// A CssAsset (again, subclass of TextAsset holds a CSS style sheet).
@Asset('asset:my_package/web/my-asset.css')
const myCssAsset = CssAsset(
  text: assets_g.myCssAsset$content,
  // Note the inline: argument below (if unset, it defaults to CssAssetInline.none).
  // If set to a value other than CssAssetInline.none, it will inline relative url(...)
  // expressions that may no longer work when the CSS is no longer being loaded from
  // next to the urls it references.
  // Valid values are CssAssetInline.all (inlines *all* url elements) and
  // CssAssetInline.only(['a', 'b']) (inlines only the urls in the given list).
  inline: CssAssetInline.all,
);

These can also be used from index.dart, but it also contains extra functionality:

import 'package:my_package/assets.dart' as assets;

void main() async {
  // A JsAsset and CssAsset are subclasses of TextAsset, so you can still use the text
  // property:
  String myJsAssetString = assets.myJsAsset.text;

  // However, they have some extra bonuses:

  // The JavaScript inside a JsAsset can be run in three ways: eval, evalSync, and evalAsync:
  //  - evalSync({dynamic scope, bool ddcAvoidMisdetect = true}) will run the JavaScript
  //    syncronously and return whatever result it may have. You can pass a custom scope to be
  //    used as the value of 'this' via the scope: argument. In addition, ddcAvoidMisdetect
  //    will use monkey-patching to avoid JavaScript code from thinking it's running in a
  //    CommonJS environment when using DDC rather than a browser.
  //  - evalAsync() will run the JavaScript asyncronously, returning a future that will complete
  //    once the code runs. You cannot check whether or not the code succeeded, nor can you
  //    get a result value. In addition, ddcAvoidMisdetect is impossible to emulate.
  //  - eval() will pick either evalSync() or evalAsync(), depending on whether or not
  //    ddcAvoidMisdetect is needed. It returns a future that either completes immediately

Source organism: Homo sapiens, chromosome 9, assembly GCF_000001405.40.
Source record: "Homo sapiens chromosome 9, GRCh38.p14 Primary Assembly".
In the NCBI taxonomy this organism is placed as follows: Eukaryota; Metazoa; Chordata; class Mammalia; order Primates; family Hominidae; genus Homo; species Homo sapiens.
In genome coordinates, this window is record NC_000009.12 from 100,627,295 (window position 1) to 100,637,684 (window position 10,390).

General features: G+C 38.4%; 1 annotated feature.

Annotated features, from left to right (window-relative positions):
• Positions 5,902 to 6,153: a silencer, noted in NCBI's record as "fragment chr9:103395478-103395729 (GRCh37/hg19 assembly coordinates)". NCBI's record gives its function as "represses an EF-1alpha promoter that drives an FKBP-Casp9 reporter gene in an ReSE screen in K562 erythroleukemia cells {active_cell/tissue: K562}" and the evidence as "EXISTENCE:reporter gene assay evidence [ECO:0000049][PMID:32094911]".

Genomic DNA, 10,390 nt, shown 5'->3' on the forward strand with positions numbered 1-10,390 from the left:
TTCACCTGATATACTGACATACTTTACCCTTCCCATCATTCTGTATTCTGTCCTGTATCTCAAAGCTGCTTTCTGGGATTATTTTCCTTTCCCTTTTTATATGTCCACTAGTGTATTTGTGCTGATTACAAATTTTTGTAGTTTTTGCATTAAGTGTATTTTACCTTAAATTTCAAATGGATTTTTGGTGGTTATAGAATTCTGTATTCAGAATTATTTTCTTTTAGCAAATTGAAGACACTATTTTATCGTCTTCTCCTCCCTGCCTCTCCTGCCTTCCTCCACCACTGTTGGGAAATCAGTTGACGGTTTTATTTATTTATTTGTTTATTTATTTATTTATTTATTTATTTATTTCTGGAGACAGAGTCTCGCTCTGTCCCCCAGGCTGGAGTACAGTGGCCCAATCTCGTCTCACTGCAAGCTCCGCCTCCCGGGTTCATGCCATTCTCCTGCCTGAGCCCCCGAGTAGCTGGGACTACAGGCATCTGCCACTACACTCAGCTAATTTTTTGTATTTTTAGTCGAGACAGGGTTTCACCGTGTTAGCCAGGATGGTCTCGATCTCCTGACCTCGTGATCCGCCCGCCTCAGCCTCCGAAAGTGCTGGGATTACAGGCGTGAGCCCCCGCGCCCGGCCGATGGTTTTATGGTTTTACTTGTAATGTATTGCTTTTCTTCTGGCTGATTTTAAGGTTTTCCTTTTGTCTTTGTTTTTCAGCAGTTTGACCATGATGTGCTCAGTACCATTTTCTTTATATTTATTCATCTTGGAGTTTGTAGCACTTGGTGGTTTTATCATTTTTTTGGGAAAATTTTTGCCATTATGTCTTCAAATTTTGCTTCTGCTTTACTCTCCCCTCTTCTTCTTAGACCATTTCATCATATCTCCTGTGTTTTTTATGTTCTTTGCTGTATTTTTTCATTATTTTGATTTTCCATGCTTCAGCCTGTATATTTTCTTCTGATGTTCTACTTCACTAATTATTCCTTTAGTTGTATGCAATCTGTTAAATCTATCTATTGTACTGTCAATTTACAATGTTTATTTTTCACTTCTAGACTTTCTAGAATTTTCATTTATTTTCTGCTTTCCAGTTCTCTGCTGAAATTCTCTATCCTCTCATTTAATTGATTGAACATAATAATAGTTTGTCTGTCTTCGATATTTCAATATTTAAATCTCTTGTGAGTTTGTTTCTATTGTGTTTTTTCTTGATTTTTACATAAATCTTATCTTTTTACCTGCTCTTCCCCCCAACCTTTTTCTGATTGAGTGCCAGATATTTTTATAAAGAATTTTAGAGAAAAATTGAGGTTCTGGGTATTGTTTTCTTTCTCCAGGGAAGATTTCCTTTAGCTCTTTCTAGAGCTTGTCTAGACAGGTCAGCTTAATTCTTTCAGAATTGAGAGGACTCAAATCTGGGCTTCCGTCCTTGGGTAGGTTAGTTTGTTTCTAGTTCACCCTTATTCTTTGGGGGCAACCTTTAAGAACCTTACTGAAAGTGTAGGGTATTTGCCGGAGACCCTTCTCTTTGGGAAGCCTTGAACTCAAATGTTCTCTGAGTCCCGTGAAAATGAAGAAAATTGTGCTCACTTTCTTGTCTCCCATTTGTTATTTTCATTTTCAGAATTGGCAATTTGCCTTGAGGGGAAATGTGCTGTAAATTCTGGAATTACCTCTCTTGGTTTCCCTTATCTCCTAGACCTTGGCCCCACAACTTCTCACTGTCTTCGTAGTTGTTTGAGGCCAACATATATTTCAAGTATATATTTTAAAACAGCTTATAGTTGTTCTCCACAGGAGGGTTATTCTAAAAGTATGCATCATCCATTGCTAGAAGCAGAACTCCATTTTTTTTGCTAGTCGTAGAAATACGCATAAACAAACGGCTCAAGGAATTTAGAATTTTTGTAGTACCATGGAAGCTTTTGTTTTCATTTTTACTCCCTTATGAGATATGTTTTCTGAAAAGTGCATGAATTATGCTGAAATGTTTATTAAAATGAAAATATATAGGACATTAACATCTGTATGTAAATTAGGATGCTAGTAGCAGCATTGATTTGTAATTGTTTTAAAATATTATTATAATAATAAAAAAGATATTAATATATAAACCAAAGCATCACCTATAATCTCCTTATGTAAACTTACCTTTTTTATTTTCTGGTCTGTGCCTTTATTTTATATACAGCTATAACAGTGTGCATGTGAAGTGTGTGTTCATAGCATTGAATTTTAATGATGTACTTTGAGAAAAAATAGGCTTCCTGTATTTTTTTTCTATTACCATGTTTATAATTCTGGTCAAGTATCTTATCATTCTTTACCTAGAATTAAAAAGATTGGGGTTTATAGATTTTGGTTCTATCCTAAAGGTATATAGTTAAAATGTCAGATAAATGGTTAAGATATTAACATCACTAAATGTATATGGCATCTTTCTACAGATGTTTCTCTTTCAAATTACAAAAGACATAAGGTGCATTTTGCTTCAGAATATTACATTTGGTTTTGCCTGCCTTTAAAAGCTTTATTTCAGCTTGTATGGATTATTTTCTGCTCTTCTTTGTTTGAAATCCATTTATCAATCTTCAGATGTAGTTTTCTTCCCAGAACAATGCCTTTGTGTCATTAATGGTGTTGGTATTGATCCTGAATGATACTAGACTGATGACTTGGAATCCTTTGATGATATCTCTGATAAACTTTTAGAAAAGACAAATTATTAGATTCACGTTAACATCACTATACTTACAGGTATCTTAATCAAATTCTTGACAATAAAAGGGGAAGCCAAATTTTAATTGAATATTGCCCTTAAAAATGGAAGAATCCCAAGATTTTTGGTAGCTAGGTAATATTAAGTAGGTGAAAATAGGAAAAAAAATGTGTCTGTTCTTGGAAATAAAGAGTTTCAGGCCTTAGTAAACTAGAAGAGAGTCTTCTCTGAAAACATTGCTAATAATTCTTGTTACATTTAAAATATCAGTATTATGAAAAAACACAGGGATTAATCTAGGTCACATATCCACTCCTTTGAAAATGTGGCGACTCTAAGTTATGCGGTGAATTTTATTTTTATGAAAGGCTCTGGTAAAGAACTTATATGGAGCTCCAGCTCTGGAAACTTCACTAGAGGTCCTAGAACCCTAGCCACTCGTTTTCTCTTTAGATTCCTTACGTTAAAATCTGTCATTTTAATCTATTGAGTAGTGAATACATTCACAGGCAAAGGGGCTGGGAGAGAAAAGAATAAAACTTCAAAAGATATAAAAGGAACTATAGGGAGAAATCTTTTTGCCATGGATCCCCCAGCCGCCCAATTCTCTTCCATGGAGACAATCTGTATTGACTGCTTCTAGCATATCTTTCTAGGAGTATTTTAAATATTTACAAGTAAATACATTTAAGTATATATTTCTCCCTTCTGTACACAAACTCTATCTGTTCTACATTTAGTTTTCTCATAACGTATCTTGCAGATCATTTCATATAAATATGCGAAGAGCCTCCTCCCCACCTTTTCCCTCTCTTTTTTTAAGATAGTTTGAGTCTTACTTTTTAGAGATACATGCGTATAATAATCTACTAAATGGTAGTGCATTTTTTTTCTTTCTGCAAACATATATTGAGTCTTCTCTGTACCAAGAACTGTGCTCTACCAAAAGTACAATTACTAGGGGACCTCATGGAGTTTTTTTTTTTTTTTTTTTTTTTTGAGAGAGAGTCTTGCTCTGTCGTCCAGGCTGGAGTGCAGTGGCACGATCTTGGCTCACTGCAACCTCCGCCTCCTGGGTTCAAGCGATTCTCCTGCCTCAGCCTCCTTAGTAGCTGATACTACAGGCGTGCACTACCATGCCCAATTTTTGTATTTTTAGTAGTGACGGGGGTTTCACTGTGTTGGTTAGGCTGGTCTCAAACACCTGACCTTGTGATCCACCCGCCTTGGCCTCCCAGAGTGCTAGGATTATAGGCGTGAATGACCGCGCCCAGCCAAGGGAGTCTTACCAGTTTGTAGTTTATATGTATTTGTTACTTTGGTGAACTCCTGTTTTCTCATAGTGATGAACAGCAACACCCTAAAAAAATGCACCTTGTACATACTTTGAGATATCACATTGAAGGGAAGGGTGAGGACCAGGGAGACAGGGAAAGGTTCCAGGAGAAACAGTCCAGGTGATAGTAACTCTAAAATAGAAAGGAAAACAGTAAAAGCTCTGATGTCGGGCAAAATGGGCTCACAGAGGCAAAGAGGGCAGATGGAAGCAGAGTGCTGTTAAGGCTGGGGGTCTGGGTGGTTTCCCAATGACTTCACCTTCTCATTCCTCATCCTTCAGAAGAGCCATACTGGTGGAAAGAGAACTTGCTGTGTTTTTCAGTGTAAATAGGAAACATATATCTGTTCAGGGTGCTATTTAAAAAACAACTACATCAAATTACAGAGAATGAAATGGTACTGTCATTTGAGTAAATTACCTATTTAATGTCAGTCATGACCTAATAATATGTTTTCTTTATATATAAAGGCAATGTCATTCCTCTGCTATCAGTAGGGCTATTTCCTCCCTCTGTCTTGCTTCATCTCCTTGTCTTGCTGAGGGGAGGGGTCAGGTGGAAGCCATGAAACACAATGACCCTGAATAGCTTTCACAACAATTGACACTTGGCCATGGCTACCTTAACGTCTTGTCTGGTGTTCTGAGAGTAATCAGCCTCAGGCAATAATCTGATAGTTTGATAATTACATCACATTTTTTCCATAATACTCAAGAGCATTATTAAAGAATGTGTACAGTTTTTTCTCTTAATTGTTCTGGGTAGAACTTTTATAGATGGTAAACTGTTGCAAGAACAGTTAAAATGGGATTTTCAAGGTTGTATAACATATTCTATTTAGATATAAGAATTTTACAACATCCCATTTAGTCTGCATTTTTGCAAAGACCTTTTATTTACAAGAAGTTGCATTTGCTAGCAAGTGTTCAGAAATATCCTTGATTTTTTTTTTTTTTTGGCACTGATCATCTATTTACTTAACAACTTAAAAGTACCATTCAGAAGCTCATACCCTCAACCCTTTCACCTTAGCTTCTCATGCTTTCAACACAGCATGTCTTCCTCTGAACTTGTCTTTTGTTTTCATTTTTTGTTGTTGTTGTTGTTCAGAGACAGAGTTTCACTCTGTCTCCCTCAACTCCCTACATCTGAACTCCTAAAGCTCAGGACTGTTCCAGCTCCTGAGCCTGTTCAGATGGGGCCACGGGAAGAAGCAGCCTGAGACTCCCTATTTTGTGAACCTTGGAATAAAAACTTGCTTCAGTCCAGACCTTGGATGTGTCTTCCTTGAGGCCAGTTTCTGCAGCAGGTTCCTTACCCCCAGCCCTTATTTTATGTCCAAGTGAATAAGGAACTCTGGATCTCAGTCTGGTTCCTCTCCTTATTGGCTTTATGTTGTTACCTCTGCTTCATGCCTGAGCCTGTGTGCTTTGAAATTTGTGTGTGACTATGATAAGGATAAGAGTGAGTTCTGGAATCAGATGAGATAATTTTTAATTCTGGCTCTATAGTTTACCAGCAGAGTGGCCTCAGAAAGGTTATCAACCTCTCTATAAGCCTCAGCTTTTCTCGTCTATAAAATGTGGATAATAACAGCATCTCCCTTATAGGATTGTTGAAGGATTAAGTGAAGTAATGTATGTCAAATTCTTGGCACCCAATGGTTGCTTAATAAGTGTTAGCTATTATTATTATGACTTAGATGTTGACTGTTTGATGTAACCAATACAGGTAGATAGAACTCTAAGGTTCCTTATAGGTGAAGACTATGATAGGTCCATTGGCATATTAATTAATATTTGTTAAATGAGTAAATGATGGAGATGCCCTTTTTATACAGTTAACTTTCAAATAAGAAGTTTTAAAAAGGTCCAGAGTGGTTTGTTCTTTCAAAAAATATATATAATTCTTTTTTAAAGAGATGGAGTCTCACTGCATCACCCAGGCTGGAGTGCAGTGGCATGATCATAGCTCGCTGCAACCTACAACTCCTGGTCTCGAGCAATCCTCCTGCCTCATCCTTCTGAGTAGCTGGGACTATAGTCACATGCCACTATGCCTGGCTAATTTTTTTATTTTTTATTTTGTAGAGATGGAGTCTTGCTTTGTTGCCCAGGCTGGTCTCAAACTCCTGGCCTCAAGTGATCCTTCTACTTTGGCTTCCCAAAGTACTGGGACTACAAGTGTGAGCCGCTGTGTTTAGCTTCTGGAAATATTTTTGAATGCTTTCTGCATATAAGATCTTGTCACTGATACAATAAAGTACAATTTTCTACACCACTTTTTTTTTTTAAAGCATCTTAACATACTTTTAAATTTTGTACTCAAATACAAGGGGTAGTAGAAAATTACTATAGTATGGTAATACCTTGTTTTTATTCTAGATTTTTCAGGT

//    (if the former is picked) or once the JS is run (if the latter is picked).

  // In general you'll want to use eval(), unless you have some other requirements.
  await assets.myJsAsset.eval();

  // The CSS inside a CssAsset can be globally applied to the entire document using the
  // apply method.
  assets.myCssAsset.apply;
}

Using with JavaScript package managers #

By default package:build only allows you to use assets from a pre-defined whitelist of directories. Therefore, aspen won't be able to read anything from e.g. a node_modules directory.

The easiest workaround is to save the assets into the assets directory, which is whitelisted. For instance, with yarn, create a .yarnrc containing:

--*.modules-folder assets/node_modules

Then, whenever you run yarn, the modules will be saved to assets/node_modules, which will be picked up by build because it's in the whitelisted assets directory.

Changes from 0.2 #

...everything.

  • The entire method of declaring assets has changed from a .yml file to a .dart file.
  • Dart code is now generated, rather than JavaScript code. This allows you to import assets directly into your Dart code, and it also makes tree shaking far more effective.

You're best off reading this entire README first, then manually moving over from aspen.yml to a .dart file.